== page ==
Very seldom do I get so excited about a book that I just have to talk about it, but this would be an exception. What's even more unusual is that this is a book about math, and math has always been the bane of my existence! In fact, my husband laughed when he heard I'd purchased it, unable to imagine that I would voluntarily read such a thing. The book is called A Beginner's Guide to Constructing the Universe: The Mathematical Archetypes of Nature, Art and Science and is easily one of the most fascinating things I've ever read. Though I've only started on the book recently, I felt it was too good not to share. It delves into sacred geometry, the mathematics underlying creation, and explores the way math is expressed in everyday life through every aspect of the universe. Personally, I was hooked after this introduction to Chapter 1:

"In the fourteenth century Pope Benedictus XII was selecting artists to work for the Vatican, requesting from each applicant a sample of his ability. Although the Florentine painter Giotto (1266-1337) was known as a master of design and composition, he submitted only a circle drawn freehand, the famous 'O of Giotto.' Yet he was awarded the commission. Why? What's so impressive about a simple circle?"

From the back cover, "Michael Schneider leads us on a spectacular, lavishly illustrated journey along the numbers one through ten to explore the mathematical principles made visible in flowers, shells, crystals, plants and the human body, expressed in the symbolic language of folk sayings and fairy tales, myth and religion, art and architecture. This is a new view of mathematics, not the one we learned at school but a comprehensive guide to the patterns that recur through the universe and underlie human affairs."

Sprinkled with quotes and over 500 wonderful illustrations, the book includes insight into ancient approaches to math (and subsequently the universe, art and architecture), as well as a sort of history of each number through the ages. Additionally, there are hands-on exercises to complete, constructing the various geometric shapes highlighted in each chapter, using only a compass and straight-edge. I should mention that this book is written for the layman, so offers easy reading, even for the math illiterate such as myself! According to the author, "This book wasn't written for mathematicians, but for those of us who were turned off by mathematics as it was taught in school." An informative Voice of America interview with the author can be found here.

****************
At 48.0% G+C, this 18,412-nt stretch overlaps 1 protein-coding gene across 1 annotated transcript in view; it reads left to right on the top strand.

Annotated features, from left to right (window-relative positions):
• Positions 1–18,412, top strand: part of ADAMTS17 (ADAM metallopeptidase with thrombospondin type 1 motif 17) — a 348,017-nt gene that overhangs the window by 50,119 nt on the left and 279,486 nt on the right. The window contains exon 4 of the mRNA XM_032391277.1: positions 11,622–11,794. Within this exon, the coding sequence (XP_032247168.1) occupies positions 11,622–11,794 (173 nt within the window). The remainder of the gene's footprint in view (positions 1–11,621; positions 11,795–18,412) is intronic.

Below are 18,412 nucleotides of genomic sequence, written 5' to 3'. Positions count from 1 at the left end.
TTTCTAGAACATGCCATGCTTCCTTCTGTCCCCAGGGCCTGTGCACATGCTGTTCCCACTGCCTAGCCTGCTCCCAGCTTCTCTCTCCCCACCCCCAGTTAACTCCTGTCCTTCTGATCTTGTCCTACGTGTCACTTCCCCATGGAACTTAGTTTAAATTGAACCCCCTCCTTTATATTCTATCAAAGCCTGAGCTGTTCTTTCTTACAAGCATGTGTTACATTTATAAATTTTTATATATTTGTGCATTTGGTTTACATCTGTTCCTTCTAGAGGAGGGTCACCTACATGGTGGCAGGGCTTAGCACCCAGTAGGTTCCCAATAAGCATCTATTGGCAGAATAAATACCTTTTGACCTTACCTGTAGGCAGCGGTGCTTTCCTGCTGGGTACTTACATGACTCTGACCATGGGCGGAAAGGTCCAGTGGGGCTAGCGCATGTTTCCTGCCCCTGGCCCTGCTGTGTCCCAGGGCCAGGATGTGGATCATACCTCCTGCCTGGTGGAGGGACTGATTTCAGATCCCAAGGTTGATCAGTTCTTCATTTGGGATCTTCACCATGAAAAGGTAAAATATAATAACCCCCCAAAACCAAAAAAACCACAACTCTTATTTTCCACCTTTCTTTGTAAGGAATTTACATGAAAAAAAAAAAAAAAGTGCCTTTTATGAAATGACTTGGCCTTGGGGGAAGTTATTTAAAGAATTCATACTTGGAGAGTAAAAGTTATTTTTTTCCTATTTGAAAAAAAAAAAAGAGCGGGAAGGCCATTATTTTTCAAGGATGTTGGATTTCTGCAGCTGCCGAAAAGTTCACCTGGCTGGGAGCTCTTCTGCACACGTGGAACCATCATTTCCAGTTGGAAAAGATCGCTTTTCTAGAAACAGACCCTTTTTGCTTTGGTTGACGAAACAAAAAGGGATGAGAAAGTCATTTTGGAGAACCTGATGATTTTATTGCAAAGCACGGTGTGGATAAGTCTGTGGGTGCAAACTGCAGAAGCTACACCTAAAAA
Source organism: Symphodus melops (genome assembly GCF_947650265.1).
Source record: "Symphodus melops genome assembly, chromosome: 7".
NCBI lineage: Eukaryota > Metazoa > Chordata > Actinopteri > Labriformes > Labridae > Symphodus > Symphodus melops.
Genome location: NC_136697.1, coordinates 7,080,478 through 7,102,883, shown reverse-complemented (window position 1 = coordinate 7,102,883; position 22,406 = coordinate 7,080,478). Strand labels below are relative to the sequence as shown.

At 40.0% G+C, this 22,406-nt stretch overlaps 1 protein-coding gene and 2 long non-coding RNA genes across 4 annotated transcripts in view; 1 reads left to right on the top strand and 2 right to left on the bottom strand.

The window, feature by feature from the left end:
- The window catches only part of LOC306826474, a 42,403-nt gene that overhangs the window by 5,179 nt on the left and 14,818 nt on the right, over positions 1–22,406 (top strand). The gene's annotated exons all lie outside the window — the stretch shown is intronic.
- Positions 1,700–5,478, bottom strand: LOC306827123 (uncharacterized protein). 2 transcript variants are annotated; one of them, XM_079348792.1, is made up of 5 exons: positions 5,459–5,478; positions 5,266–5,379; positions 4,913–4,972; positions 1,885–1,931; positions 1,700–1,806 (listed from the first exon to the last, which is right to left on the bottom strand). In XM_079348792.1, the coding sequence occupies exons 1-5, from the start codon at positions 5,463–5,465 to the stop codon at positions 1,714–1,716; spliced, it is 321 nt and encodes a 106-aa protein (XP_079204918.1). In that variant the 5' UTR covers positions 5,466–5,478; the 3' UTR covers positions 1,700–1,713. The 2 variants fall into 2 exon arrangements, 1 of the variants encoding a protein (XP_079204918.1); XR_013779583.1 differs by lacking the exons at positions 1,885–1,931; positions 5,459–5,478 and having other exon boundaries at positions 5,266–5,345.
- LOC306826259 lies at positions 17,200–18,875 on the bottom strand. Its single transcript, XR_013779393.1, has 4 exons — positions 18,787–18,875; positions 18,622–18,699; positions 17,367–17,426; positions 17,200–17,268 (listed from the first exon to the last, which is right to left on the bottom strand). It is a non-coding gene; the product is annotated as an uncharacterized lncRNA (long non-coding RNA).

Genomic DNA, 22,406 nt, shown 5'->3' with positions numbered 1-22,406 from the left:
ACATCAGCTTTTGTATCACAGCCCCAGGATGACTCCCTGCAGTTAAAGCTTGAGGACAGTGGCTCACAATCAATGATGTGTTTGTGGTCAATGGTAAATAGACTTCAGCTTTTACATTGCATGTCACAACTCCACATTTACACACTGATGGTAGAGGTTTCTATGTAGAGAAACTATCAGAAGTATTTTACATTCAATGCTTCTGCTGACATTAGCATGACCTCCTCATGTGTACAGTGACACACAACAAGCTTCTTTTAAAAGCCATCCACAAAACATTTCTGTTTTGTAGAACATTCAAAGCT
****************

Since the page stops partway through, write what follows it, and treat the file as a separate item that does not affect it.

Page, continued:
The author's website offers additional material to explore, including a series of activity books with "670 pages of original hands-on activities, completely illustrated, guiding you to create and explore the geometric patterns found in nature and art." It promises to be "Ideal for Teachers, Artists, Designers, Architects, Home Schools, and Self-Motivated Learners!" I'm thinking this would be a very interesting way to introduce my eldest to geometry, so will be ordering the activity books for further exploration. Incidentally, the book would also work very well with Joy Hakim's The Story of Science: Aristotle Leads the Way.

1 Comment:

  1. alecat said...
    I've just found your blog and post about this book, c/- the WTM forum.
    Thank you for posting this. It's great!
    We've just been watching the Teaching Company dvd on the "Joy of Mathematics", so a book like this would suit our needs greatly! :)

    Lovely blog, too!
    I'll have to follow you and catch up on your other great posts over time.
    Thanks!! Catherine (Australia)

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